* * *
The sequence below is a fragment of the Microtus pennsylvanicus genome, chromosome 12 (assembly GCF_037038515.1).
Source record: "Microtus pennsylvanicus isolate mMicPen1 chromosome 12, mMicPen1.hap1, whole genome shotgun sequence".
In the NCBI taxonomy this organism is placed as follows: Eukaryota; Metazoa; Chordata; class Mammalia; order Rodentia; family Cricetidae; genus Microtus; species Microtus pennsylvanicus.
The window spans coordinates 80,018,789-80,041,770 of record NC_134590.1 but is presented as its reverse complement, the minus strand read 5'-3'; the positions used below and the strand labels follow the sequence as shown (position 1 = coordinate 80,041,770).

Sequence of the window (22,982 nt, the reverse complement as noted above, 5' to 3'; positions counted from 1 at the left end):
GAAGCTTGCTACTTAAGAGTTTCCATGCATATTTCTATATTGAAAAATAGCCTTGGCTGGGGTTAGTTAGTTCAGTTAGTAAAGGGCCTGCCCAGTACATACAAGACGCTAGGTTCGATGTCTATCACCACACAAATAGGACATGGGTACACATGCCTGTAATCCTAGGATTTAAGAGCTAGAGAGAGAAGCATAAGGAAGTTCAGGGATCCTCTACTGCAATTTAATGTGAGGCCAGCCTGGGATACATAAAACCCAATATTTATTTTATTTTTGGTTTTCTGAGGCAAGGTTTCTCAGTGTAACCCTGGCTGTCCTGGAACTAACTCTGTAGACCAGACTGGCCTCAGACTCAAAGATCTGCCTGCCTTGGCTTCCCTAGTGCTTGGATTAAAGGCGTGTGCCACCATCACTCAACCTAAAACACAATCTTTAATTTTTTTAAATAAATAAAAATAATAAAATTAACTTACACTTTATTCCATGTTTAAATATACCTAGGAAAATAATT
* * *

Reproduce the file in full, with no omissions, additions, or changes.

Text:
The sequence below is a fragment of the Microtus pennsylvanicus genome, chromosome 12 (assembly GCF_037038515.1).
Source record: "Microtus pennsylvanicus isolate mMicPen1 chromosome 12, mMicPen1.hap1, whole genome shotgun sequence".
In the NCBI taxonomy this organism is placed as follows: Eukaryota; Metazoa; Chordata; class Mammalia; order Rodentia; family Cricetidae; genus Microtus; species Microtus pennsylvanicus.
The window spans coordinates 80,018,789-80,041,770 of record NC_134590.1 but is presented as its reverse complement, the minus strand read 5'-3'; the positions used below and the strand labels follow the sequence as shown (position 1 = coordinate 80,041,770).

Sequence of the window (22,982 nt, the reverse complement as noted above, 5' to 3'; positions counted from 1 at the left end):
GAAGCTTGCTACTTAAGAGTTTCCATGCATATTTCTATATTGAAAAATAGCCTTGGCTGGGGTTAGTTAGTTCAGTTAGTAAAGGGCCTGCCCAGTACATACAAGACGCTAGGTTCGATGTCTATCACCACACAAATAGGACATGGGTACACATGCCTGTAATCCTAGGATTTAAGAGCTAGAGAGAGAAGCATAAGGAAGTTCAGGGATCCTCTACTGCAATTTAATGTGAGGCCAGCCTGGGATACATAAAACCCAATATTTATTTTATTTTTGGTTTTCTGAGGCAAGGTTTCTCAGTGTAACCCTGGCTGTCCTGGAACTAACTCTGTAGACCAGACTGGCCTCAGACTCAAAGATCTGCCTGCCTTGGCTTCCCTAGTGCTTGGATTAAAGGCGTGTGCCACCATCACTCAACCTAAAACACAATCTTTAATTTTTTTAAATAAATAAAAATAATAAAATTAACTTACACTTTATTCCATGTTTAAATATACCTAGGAAAATAATT